Bunso Eco Park, nestled in the Abuakwa South Municipality of the Eastern region of Ghana, is a prime destination for eco-tourism enthusiasts, adventure seekers, and those seeking a tranquil retreat. Boasting over 600 species of trees, with numerous applications in traditional medicine, Bunso offers a unique blend of semi-deciduous native forest and specially introduced species, cultivated by the Plant Genetic Resources Centre of Bunso for research purposes.
Visitors can immerse themselves in the diverse natural surroundings, which host more than 110 species of birds, 30 species of butterflies, and a rich herb garden featuring over 40 varieties. Guided tours of the arboretum provide insights into both indigenous and exotic plants, delving into their medicinal properties and traditional healing applications. For a taste of local life, a village tour offers a firsthand look at cocoa farming and village traditions.
Activities at Bunso Eco Park include
- Tree-Top Canopy Walkway: Experience the thrill of traversing the forest canopy on elevated ropes, offering a spectacular view of the diverse tree species. This canopy walkway stands as the second-highest in the world, following the renowned Kakum.
2. Children’s Playground/Walkway: Tailored for young adventurers, this child-friendly park features a purpose-built canopy walkway, ensuring that children partake in the excitement.
3. Butterfly/Bird Sanctuary: A leisurely stroll through the forest unveils an array of butterflies and occasional bird species. The best time for butterfly sightings is typically before 8 am.
4. Horse-Riding: A recent addition to the park, two horses provide visitors with the opportunity to explore the park on horseback.
5. Zipline Adventure: Pump up the adrenaline with a thrilling ride down the newly constructed 50-meter zipline. What sets this zipline apart is its entry and exit via a suspended ropes walkway.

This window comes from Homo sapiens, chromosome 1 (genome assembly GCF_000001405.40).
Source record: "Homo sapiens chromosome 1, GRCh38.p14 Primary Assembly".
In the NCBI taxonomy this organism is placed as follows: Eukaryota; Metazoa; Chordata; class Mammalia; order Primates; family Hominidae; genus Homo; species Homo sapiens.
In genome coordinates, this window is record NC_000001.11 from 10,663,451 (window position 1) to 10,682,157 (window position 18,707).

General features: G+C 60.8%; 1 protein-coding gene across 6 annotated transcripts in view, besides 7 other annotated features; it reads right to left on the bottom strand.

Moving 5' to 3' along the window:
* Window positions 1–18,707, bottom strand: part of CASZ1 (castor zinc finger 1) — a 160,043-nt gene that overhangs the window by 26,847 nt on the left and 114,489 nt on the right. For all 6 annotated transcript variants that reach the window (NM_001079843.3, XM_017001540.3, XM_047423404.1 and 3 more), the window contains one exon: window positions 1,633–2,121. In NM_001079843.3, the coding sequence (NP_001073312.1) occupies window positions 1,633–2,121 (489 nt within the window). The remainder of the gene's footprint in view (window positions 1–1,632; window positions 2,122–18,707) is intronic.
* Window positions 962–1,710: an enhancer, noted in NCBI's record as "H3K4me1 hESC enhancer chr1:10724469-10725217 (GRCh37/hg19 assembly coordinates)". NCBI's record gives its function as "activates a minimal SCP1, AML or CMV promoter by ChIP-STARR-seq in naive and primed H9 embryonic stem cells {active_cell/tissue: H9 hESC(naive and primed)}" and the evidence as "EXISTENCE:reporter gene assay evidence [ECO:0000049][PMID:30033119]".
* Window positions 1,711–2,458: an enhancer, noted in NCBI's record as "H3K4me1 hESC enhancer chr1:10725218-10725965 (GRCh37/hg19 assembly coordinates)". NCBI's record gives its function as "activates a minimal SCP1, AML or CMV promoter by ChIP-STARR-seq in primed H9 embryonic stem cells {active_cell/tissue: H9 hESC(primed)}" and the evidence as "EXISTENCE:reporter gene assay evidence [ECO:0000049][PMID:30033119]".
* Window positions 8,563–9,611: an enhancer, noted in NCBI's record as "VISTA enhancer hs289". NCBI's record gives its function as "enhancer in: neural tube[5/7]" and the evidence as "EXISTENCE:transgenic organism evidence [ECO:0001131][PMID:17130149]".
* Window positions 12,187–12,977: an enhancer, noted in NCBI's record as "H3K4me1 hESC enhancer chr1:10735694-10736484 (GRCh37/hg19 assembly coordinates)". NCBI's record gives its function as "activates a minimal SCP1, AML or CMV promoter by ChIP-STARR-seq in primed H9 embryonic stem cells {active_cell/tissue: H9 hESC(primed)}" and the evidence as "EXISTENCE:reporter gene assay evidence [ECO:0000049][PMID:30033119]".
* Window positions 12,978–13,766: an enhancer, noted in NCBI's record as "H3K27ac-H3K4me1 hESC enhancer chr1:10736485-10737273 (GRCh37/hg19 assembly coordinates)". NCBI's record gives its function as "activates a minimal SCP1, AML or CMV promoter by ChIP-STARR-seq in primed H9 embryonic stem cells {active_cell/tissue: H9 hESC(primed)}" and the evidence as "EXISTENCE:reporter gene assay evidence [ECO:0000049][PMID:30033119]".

To reach Bunso Eco Park, head to Bunso in the Eastern Region, merely 4.1 kilometers from Bunso junction (Linda Dor) on the Accra-Kumasi Road.
The 40-acre forest reserve that hosts the Aboretum which belongs to the Akyem Abuakwa Traditional Council who leased it to a mining firm in the early twentieth century for surface mining but later given to another company known as African Products Department for rubber and cocoa plantations in 1917.
After the company left, two British bought the park on which they built a guest house in 1935. The guesthouse is currently serving as the official residence for the Vice Chancellor of the University College of Agriculture and Environmental Studies; an institution established by the Okyehene, Amoatia Ofori Opanin II.
In 1946, the facility was then acquired by the Plant Genetic Resource and Research Institute of the Council for Scientific and Industrial Research (CSIR) which has been managing it ever since.
The forest reserve has some of the rare tree species including Garcinia Kola, known locally as Twepea, reputed for its health benefits. Garcinia kola is said to be used in many tropical countries to fight infectious diseases and also known to possess anti-inflammatory, antimicrobial and antiviral properties.
Other tropical tree species found at the centre include Okure, mostly used for dugout canoes as well as the Alpha and Omega trees used for the local sponge (sapowie).